Handicappers identify three kinds of keirin racers, or riding styles. The first, and most revered, is the senko, a rider strong enough to lead the entire last lap and win. Second is the makuri, who makes a powerful move through the final turns to win. And third is the oikomi, who comes around in a quick burst on the finish straight, just overtaking the leader at the line. Keirin tactics are as subtle as a Japanese rock garden to the untrained eye, but the opiate of hardcore keirin spectators.
At the bell, Huebner moves near the front of the bunch. Coming off the back straight, he blasts around the right side to victory, makuri-style. A video replay of each race is critiqued by the instructors. Who could possibly tell the world’s best trackies how to ride a better keirin? Katsuaki Matsumoto, the winningest keirin racer in history. He has more than 1 300 victories, or about 500 more than Koichi Nakano to date. Matsumoto-san is the Eddy Merckx of keirin.
“Huebner-san!” bellows the diminutive coach. Through an interpreter, he chides the German for having to close a gap he shouldn’t have let open on the back straight. Here is where keirin meets bike racing.
Winning isn’t enough to please Matsumoto-san. You must win to the best of your ability.
Our studies end with a three-part final, including a written exam, an interview, and a speed test. The first is as pedantic as the lessons: what is the name of the organisation that oversees and governs all keirin racing? (And the answers are multiple choice.) The interview is a verbal version of the written test. So far, I’m passing with flying colours.
But the speed tests are another story. First is a standing kilometre – nicknamed ‘The Killermetre’, by those who ride it. The pass/fail mark is 1 minute, 20 seconds. Wallace takes top honours in 1:06.
Nobody fails. Next is the flying 200 metres. The time to qualify is 13.3 seconds. Huebner does it in 11.0. Nobody is over 12.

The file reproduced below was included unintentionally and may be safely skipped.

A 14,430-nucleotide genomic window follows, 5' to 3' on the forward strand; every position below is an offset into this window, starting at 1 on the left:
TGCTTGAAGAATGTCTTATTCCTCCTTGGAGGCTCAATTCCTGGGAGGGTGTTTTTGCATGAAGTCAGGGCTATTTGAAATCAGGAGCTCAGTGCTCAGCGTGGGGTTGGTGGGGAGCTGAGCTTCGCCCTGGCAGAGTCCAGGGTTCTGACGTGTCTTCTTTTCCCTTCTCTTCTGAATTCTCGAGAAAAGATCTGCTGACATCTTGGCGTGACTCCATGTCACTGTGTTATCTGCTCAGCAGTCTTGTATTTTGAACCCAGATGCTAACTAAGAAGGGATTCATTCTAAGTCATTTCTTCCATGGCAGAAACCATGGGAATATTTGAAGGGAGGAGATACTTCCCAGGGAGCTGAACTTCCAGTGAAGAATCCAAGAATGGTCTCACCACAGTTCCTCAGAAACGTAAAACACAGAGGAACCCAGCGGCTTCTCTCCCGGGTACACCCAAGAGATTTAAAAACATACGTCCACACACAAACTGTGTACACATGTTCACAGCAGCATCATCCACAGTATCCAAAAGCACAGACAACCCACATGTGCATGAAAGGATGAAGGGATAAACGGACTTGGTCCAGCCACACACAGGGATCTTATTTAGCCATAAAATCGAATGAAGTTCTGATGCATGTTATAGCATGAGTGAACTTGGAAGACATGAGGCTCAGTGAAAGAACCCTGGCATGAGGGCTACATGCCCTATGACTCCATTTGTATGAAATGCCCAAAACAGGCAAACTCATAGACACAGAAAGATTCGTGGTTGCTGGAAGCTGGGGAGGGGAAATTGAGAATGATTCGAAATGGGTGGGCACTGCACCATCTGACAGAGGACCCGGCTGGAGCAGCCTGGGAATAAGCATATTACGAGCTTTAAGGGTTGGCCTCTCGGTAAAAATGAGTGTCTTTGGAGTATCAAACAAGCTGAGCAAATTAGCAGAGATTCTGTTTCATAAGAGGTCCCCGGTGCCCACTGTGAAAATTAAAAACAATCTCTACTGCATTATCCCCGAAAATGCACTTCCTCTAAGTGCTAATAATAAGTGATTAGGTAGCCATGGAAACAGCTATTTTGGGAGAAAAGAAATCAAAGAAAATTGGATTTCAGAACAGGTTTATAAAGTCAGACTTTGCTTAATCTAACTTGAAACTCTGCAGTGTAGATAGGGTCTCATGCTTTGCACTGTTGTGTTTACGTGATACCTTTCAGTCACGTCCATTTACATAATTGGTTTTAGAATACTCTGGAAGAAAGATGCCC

I’m about to take my turn when Matsumoto-san gestures to me from across the track. I ride over, and he loads my bike into the boot of his sedan, then drives the two of us down a narrow lane and parks.
The paved road ahead is flat for 120 metres, then turns up sharply in a 35-degree slope that lasts 80 metres before ending in a flat cul-de-sac. Matsumoto-san unloads my bike, hands me my helmet, tells me Japanese racers do this 10 times in 2 hours, and finishes with: “You try.”
When a bicycle racing legend offers you a private lesson, you don’t ask questions. You ride. I take a few laps of the flat section to loosen my legs, then bolt down the straight. My lungs begin to burn at 100 metres, but before I can adjust my speed the wall is upon me. Twenty metres up, I’m faced with the choice of turning my 53×19 with these short, 165cm cranks, or crashing in an ungracious slide to the bottom. I press on.
You’d think there would be enlightenment in the last 10 metres of this beast. But if there is, I miss it. I nearly swallow my tongue trying to catch my breath at the top. When my sight clears, I see Matsumoto-san gesturing for me to ride back down. From here, the hill looks like the view from a third-story window. I circle the cul-de-sac, pondering my fate. When I finally plunge over the side, I know I’ve made a grave mistake. Back pressure won’t slow the pedals. The bike has no brakes.
Enlightenment is revealed on the way down. I have no choice but to relax and let my feet spin faster than I’ve ever believed possible. Relax and steer straight. Remain calm, or become a crimson human crayon. It’s an 80-metre eternity.
At the bottom, I climb from my bike and try to hide the shaking of my limbs. “Very good,” says Matsumoto-san. I won’t get a degree from keirin school. But I’ll always have this.